In the wake of Tesco’s disappointing financial results last month, chief executive Philip Clarke noted that the supermarket giant needs to use its Clubcard loyalty scheme to help differentiate itself from low-cost rivals. He suggested that Tesco cannot compete with Aldi and Lidl on price alone and that it must also reinvigorate existing marketing platforms like Clubcard if it is to reverse its slide.
Tesco enhanced the Clubcard proposition earlier this year, launching a new Fuel Save scheme that gives customers discounts on fuel when they collect Clubcard points. There are bigger plans in the pipeline too, with Tesco planning on launching a new ‘digital Clubcard’ for smartphones; indeed its own branded smartphone is pre-installed with Tesco services. It is thought this upgraded version will enable customers to tailor their rewards around their own shopping needs.
Although Tesco is planning a major investment in Clubcard, there are signs that consumer loyalty towards supermarkets is in decline. A survey by Cint, a provider of DIY market research tools, shows that almost half of UK consumers (48 per cent) feel neither loyal nor disloyal towards the supermarket they use the most (see below).
The research finds that only 16 per cent of people regard loyalty programmes as the main reason for choosing a particular supermarket, compared to price (63 per cent) and location (54 per cent). Indeed, with supermarkets at war over price, shoppers may become even less loyal (see ‘How to stop your brand becoming a commodity’).
Jan-Pieter Lips, EMEA president of Aimia, the company behind the Nectar loyalty programme, agrees that consumers’ shopping habits have changed dramatically as a result of the recession, and that price has become an increasingly important factor. He argues, however, that this trend has also led to an increased use of loyalty schemes as savvy shoppers seek out the best deals.
“We’ve seen that happen at Nectar, where there has been a 40 per cent increase in points issuance over the past three years,” says Lips. “Our own research shows that nearly half of consumers believe the recession has fundamentally changed how they shop and made them more savvy even as the economy picks up.”
In addition to providing the loyalty scheme for retailers such as Sainsbury’s and Homebase, Nectar has partnered with a range of companies to offer rewards that go beyond simply providing discounts on people’s shopping. This includes partnerships with the likes of easyJet, Vue Cinemas and the Tragus restaurant group. Such deals allow Nectar card users to redeem points when buying products and services such as flights, cinema tickets and meals.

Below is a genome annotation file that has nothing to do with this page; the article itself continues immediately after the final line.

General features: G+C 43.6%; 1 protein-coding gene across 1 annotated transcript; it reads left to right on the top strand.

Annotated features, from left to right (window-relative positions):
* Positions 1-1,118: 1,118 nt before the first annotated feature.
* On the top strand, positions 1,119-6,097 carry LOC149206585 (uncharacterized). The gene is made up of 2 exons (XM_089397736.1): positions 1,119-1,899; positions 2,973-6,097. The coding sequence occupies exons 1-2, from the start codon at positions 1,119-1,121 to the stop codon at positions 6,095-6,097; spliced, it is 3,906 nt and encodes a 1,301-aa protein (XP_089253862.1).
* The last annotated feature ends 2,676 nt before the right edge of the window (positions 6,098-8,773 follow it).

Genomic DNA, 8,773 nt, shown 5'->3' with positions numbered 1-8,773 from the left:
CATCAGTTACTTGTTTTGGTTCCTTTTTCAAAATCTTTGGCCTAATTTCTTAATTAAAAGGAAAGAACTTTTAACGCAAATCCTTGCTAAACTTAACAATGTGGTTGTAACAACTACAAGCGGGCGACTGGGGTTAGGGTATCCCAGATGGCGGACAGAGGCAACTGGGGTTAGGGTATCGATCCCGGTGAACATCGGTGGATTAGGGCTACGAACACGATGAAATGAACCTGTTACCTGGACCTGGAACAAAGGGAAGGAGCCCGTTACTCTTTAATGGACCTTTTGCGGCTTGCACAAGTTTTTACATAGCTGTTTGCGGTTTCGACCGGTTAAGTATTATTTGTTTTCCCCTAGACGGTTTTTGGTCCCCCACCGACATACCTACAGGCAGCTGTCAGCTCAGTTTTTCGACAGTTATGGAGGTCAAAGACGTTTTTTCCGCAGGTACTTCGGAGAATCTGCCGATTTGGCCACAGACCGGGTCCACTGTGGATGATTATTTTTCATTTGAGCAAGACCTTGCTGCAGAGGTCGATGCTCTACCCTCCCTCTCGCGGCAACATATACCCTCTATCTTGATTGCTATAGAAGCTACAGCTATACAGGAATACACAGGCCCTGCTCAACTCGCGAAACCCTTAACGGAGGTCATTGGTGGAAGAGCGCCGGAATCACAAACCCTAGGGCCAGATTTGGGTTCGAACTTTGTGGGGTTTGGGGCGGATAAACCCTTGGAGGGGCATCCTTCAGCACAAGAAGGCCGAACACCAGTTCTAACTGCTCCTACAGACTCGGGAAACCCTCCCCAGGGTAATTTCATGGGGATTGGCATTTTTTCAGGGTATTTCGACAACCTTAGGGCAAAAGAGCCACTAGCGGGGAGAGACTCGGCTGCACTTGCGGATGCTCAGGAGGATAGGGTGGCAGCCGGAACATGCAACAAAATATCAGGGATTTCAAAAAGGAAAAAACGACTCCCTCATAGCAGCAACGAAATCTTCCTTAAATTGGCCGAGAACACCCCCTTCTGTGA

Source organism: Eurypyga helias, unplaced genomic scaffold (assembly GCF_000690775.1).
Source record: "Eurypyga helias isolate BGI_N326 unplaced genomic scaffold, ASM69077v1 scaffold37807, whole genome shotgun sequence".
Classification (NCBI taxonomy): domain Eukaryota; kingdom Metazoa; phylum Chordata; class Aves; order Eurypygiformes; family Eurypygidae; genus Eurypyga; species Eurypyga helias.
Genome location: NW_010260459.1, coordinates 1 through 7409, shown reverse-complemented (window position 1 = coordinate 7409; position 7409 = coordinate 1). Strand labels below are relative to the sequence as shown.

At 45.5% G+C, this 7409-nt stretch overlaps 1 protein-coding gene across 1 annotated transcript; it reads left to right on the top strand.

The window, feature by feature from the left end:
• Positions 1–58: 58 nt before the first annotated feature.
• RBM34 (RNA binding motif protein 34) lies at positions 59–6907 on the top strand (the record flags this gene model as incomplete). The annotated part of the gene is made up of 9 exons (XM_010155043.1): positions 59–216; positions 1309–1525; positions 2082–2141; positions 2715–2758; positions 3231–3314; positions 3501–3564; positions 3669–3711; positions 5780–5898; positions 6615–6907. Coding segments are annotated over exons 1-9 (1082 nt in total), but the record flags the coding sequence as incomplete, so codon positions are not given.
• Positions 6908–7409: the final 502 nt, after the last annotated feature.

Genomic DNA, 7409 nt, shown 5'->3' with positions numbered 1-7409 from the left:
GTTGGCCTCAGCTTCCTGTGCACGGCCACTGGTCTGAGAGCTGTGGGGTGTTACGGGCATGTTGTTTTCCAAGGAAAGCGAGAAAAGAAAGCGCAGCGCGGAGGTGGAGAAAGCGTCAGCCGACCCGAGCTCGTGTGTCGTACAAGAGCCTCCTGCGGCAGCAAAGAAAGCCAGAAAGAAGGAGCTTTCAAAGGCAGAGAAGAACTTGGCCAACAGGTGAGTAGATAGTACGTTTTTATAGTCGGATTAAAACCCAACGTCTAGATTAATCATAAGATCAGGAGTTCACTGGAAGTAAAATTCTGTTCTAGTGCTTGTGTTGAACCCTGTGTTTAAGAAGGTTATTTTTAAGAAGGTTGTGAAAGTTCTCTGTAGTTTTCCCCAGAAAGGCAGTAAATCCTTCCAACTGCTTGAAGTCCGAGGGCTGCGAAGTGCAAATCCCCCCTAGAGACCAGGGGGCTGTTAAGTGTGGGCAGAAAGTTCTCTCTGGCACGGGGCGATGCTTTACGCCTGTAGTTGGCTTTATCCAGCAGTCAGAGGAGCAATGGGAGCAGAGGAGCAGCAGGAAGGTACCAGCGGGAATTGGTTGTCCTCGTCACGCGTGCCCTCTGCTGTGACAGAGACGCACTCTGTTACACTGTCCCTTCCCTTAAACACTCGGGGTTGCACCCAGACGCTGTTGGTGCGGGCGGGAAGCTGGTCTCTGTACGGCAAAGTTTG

Last year, Nectar repositioned its own marketing messages in order to put greater focus on how loyalty points can be used to redeem rewards. The move was an acknowledgement that some consumers let their points build up without redeeming them. Nectar aims to increase shopper engagement with its scheme and its partners by putting greater emphasis on redemption.
It continued this approach last month by agreeing its first partnership with a UK rail operator. The deal with FirstGroup means that passengers on the First Great Western line can collect Nectar points when they buy train tickets online. Regular rail commuters have a particular incentive to engage with the scheme, with 2,500 Nectar points awarded for annual season tickets, 200 for monthly passes and 50 for weekly tickets.
Nectar is not alone in putting a fresh twist on a traditional loyalty mechanic. Vehicle services company RAC launched a prepaid debit card last month that gives members cashback on purchases with the RAC and its partners. Anyone buying a new 12-month UK breakdown policy or car, home or motorbike insurance receives the RAC Member Benefits card preloaded with £20, £50 or £100 depending on the number of products purchased.
RAC says its scheme is unique because it has adapted a model used for employee benefit cards to the consumer market. The card, provided by employee and customer engagement agency Grass Roots, also allows members to earn up to 15 per cent cashback on purchases from more than 60 partners including Asda and House of Fraser.
RAC head of membership Alex Heath says: “We wanted a transparent loyalty scheme that wasn’t based on a confusing points-based system, which would be valued by members. The RAC Member Benefits card couldn’t be simpler: the more products a member buys, the more cash they earn.”
A new approach to the loyalty scheme has also emerged at the John Lewis Partnership. The myJohnLewis scheme, unveiled last year, aims to differentiate itself from points-based schemes by providing customers with exclusive rewards tailored to their interests. The scheme began with a trial among customers in its children’s nursery section that offered targeted benefits and recommendations to mothers, and has been extended across the business.